GRI pioneered and developed a comprehensive Sustainability Reporting Framework used widely around the world. The Framework enables organizations, both private and public, to measure and report their economic, environmental, social, and governance performance – the four pillars of sustainability.

The Global Reporting Initiative (GRI) is a non-profit organization that promotes economic, environmental, and social sustainability. GRI pioneered and developed a comprehensive Sustainability Reporting Framework used widely around the world.  The Framework enables organizations, both private and public, to measure and report their economic, environmental, social, and governance performance – the four pillars of sustainability.  The Framework includes reporting guidelines, sector guidelines, and other resources.

The GRI launched the first version of the Guidelines (G1) in 2000 and the most recent Guidelines (G4)1 in May 2013. The goal of G4 is to “…encourage more focused sustainability reporting by concentrating on an organization’s material impacts, risks, and opportunities across the whole of its value chain.”2

What is different about G4?  G4 recalibrated the previous reporting guidelines to focus on content (materiality) rather than quantity (scope).  G4 directs organizations to populate their reports with what really matters, rather than “…reporting on everything the company monitors.”  Through the following principle changes, G4 intends to increase organizations’ level and ease of participation:3 

  • Reporting levels: instead of reporting levels, G4 is now based on an “in accordance” system with two tracks—Core and Comprehensive.  If a company does not have all of the data available to be “in accordance,” it must disclose omissions using Guidelines in G4.  If a report uses G4 as a “guide” but does not adhere to all the principles and components, it must be identified as not “in accordance.”
  • Materiality: where issues are deemed material, the G4 report must disclose on those issues.  If these issues cannot be measured and/or tracked the report must acknowledge the relevance and identify limitations in data availability.4
  • Disclosures on management approach (DMAs): DMAs are now more focused on what is referred to as the “Aspect” level—for example, energy use; companies must disclose how they manage each Aspect separately.  G4 provides the following guidance re DMAs:  organizations must explain 1) why an Aspect is material and what impacts make it material; 2) how it manages impacts; and 3) what mechanisms are in place to evaluate the management approach.
  • Sector supplements: GRI will develop specific reporting guidelines by industry, starting with financial services and mining and metals.
  • External assurance:  G4 allows for external (third party) assurance to be conducted by different organizations for different impact areas.


Greenhouse gas (GHG) components now align with GHG Protocol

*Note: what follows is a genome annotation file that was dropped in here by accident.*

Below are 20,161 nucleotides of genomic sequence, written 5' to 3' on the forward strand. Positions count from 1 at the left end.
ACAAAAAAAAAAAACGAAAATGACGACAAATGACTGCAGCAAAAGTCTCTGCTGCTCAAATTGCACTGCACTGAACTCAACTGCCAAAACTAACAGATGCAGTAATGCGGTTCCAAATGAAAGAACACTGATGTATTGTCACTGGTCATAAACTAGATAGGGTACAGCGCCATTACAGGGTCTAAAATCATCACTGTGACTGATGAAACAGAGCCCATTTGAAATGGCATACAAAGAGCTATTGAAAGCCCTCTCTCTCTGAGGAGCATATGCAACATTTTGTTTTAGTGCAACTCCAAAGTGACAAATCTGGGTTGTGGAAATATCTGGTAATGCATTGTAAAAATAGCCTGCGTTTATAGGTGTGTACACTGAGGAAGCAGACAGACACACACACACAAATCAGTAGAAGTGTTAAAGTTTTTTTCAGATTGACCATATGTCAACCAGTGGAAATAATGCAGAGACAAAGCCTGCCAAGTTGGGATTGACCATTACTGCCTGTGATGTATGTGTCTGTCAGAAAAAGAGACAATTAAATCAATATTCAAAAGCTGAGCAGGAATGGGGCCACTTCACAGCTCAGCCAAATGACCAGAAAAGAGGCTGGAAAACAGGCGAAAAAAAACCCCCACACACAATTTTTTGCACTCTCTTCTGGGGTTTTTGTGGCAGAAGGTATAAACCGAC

The GHG Emissions Working Group of G4 proposed a number of changes covering disclosures under the Aspects of Energy and Emissions (formerly Emissions, Effluents, and Waste).  The proposed G4 revisions intend to support reporting and alignment with the GHG Protocoland ISO 14064:6 

  • The proposed GHG Emissions Indicators are fully aligned with the GHG Protocol's grouping of emissions into three subsets (Scopes 1, 2, and 3), as well as the ISO 14064 grouping.
  • The revisions modified Energy Indicators to align with the GHG Emissions Indicators for more streamlined reporting.  In addition, the revisions added Intensity Indicators for both energy and GHG emissions.

Utility participation in GRI
In 2011, 26 US utilities submitted GRI reports; many of these same utilities completed reports in 2012.  To date (in 2013), three utilities have submitted reports: AEP, Avista Utilities, and Duke Energy.  What is in question is whether the recent directive by President Obama (to EPA) to limit the amount of carbon emissions from power plants—both new and existing—will provide additional impetus for utilities to benchmark their current emissions using the GRI G4 Framework.7  In addition, since many investment management firms have become signatories of the United Nations Principles on Responsible Investment (UNPRI), the necessity for utilities to comply with GRI guidelines will likely increase—both to retain their investment level by these firms and to reduce their cost of this capital.

1 https://www.globalreporting.org/information/about-gri/Pages/default.aspx
2 KPMG, The GRI G4 Exposure Draft: What Might It Mean for Corporate Sustainability Reporting? (November 2012).
3 Extracted from “Key Changes in Global Reporting Initiative’s G4” by ISOS Group (May 22, 2013).
4 The Materiality Principle, as defined in the G3 Guidelines (2006), has not changed in G4.  That is, the GRI report should cover Aspects that: reflect the organization’s significant economic, environmental and social impacts; or substantively influence the assessments and decisions of stakeholders.  What has changed in G4 is the concept of “Boundary”—organizations are requested to identify and describe where impacts occur for each material Aspect identified. Source: G4 Sustainability Reporting Guidelines, Frequently Asked Questions (June 11, 2013).
5
http://www.ghgprotocol.org/
6 http://www.iso.org/iso/catalogue_detail?csnumber=38381 and http://www.iso.org/iso/home/store/catalogue_tc/catalogue_tc_browse.htm?commid=546318
7 ‘We Need to Act’: Transcript of Obama’s Climate Change Speech (Bloomberg; June 25, 2013.